Wednesday, February 17, 2010

The Galley

I'm a machine, making something I don't really care about, for people I don't really care about and earning money that I don't really care about. If only I could make something I love for people I love and earn something that I love. But I guess sometimes we do things we don't like for people we can't like in order to get things we care about. Survival, that's one thing that makes you do things you don't want to do. The only other thing is greed. But when does the search for money stop being survival and start becoming greed? Survival is such a loose word, what I really mean is sustainability of survival at no less than your current standard. But you have to progress, otherwise you will not survive. You're always in a change or die situation, but still, when does it stop being about progress and start becoming about greed.

It's as though the world instills greed in us. You have to take the job that offers you more money, it's insane not to take it. Is it insane not to be greedy these days? How can you turn down the gulf offers you keep getting, are you crazy? Is it crazy to try and go through life without selling out? It's a big word selling out, and it's used in so many ways that devalue it, but the truth is that we do it every day. We sell out, slowly, bit by bit. Our every day compromises are subtle form of selling out. They're very subtle and selling out is a big word.

We compromise what we care about, we lose the children we once were, we lose our innocent dreams and we start to become sophisticated as though that were something good. We dampen our senses and we cease to enjoy the simple things in life because they're not sophisticated enough, because they're repeated, because they're not intelligent enough. We take pride in being unable to be moved easily, we take pride in the simplicity we've killed.

We've killed our own roots, our branches have thought themselves superior to our trunk just because the leaves have so many intricate details. Branch, you fool, you would have never come into existence without the trunk that gave you life, and now you aim to destroy your root and yourself.

Isn't it a bit that way though? That we've destroyed ourselves? What traces are left of our original selves? Very little for some, more for others. But those who are sophisticated have nothing left within them perhaps, or just historical traces of a person they want to forget. The world manipulates us, it toys with us. It forces us to abandon what we love. The world makes it difficult for us to hang on to what we love, the means by which it does it is by forcing us to change in order to survive. We're being pushed, but the momentum is so strong that long after the world has stopped pushing, it's driving power forces us into greed. Greed is the aftermath of a world that makes it difficult to survive and greed is what fuels itself.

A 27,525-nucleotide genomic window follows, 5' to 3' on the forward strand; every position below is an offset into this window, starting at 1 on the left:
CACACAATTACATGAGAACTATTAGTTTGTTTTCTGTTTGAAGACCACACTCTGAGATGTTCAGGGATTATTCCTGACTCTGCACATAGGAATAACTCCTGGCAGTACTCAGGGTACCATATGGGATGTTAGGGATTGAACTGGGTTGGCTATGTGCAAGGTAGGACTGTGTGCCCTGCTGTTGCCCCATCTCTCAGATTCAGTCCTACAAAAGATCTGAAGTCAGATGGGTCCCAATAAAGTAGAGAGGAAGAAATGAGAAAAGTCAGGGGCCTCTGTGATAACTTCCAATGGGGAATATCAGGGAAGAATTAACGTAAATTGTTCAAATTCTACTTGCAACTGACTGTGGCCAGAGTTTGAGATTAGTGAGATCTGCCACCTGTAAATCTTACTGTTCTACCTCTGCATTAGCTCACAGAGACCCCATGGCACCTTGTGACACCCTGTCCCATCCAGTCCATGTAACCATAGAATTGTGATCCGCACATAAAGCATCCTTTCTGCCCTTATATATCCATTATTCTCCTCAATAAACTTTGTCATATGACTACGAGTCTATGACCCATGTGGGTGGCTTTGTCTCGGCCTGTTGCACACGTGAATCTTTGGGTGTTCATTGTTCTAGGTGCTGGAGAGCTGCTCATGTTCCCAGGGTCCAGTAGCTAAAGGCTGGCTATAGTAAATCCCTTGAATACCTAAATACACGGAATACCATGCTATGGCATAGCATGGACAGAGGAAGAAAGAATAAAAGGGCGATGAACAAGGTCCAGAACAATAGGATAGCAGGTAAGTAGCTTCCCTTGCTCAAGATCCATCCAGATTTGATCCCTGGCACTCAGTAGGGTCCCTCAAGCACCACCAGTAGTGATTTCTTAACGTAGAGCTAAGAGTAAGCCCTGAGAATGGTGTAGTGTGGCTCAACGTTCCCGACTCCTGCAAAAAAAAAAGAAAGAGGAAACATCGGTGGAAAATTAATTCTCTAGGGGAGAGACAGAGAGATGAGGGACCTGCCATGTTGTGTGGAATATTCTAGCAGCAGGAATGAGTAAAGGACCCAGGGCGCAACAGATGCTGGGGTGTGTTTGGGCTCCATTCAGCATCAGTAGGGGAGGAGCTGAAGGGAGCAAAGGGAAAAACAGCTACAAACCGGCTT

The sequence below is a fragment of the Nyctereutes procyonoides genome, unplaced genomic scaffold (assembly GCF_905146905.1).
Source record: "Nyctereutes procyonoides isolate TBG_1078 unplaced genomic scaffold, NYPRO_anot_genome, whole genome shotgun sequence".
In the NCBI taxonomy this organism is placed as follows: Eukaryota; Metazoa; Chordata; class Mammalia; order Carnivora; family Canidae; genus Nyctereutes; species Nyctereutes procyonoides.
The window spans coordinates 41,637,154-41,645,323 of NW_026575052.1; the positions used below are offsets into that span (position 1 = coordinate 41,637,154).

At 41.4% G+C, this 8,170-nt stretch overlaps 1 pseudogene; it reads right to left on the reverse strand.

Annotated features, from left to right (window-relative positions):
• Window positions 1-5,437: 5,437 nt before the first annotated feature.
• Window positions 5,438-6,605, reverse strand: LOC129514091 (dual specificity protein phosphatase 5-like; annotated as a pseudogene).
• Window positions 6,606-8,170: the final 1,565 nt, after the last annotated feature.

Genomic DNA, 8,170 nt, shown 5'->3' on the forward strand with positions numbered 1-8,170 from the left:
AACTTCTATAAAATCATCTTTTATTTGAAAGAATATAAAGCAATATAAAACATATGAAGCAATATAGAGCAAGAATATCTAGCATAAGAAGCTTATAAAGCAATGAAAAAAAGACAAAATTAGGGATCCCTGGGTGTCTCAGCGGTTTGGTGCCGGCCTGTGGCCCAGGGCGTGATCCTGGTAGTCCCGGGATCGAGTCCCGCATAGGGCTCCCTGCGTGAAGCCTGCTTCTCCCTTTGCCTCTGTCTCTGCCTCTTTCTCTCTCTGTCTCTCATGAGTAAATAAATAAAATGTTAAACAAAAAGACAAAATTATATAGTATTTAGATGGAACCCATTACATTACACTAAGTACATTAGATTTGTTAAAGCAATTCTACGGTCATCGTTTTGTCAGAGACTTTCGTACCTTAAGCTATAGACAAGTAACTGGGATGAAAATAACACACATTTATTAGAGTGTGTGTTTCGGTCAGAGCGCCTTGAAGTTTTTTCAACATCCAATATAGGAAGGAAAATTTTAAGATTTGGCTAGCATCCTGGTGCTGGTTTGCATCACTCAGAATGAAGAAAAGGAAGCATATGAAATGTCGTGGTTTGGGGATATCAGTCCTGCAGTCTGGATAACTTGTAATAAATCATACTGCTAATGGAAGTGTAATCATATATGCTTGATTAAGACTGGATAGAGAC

We've become greedy, and that's our new motivation. It's a manufactured driving force that we think we need. We're rewarded for this manufactured need by manufactured awards, pieces of printed paper, created by an entity without authority over your emotions ;pieces of metal; images that are supposed to resemble you, your name, words that have been printed by unfeeling machines of gratitude, sophisticated honors and degrees.

I'm not even a machine, I'm a cog in a machine oiled with greed. I'm turning and turning so as not be replaced, so as not to be destroyed. I'm going around in a circle for others to go to different places with speed. I'm a slave in a galley, moving an oar so that someone can fight a better war. If only excelling at it were the price for freedom... but the real irony of it is that all that we do in order to fit in, to gain credit, to be revered in the world is but a price to pay to buy servitude.


silent observer said...


Anonymous said...

..or a rat in the rat race.

All very well put, but one thing I noticed is that it's not necessarily personal greed. That is, we don't always take the fancy job in the Gulf in order to buy the fancy car. Sometimes its familial (tribal?) greed, we want our best for our kids, for our families, etc.

Another aspect is that its not always just financial gain that we're after, it's also societal recognition. "He/She now drives/lives in X neighborhood..."

Whatever the motivation, the point you raise about us being slaves to it all is very true.

So what's the solution?

Do we break out of the cycle and refuse to live by those rules? Do we live by our own recognition that rewards the more basic and noble achievements? Or are all those fairy-tale dreams that are unrealistic? No one really lives free from these expectation of more money and higher stature, right?

It's much easier to convince ourselves we have to do it, than to attempt and break free from it, even though deep down we know, that freedom will always be better.

Unknown said...


did you misspell gallery or galley is a real word?

- just checked and it is a real word!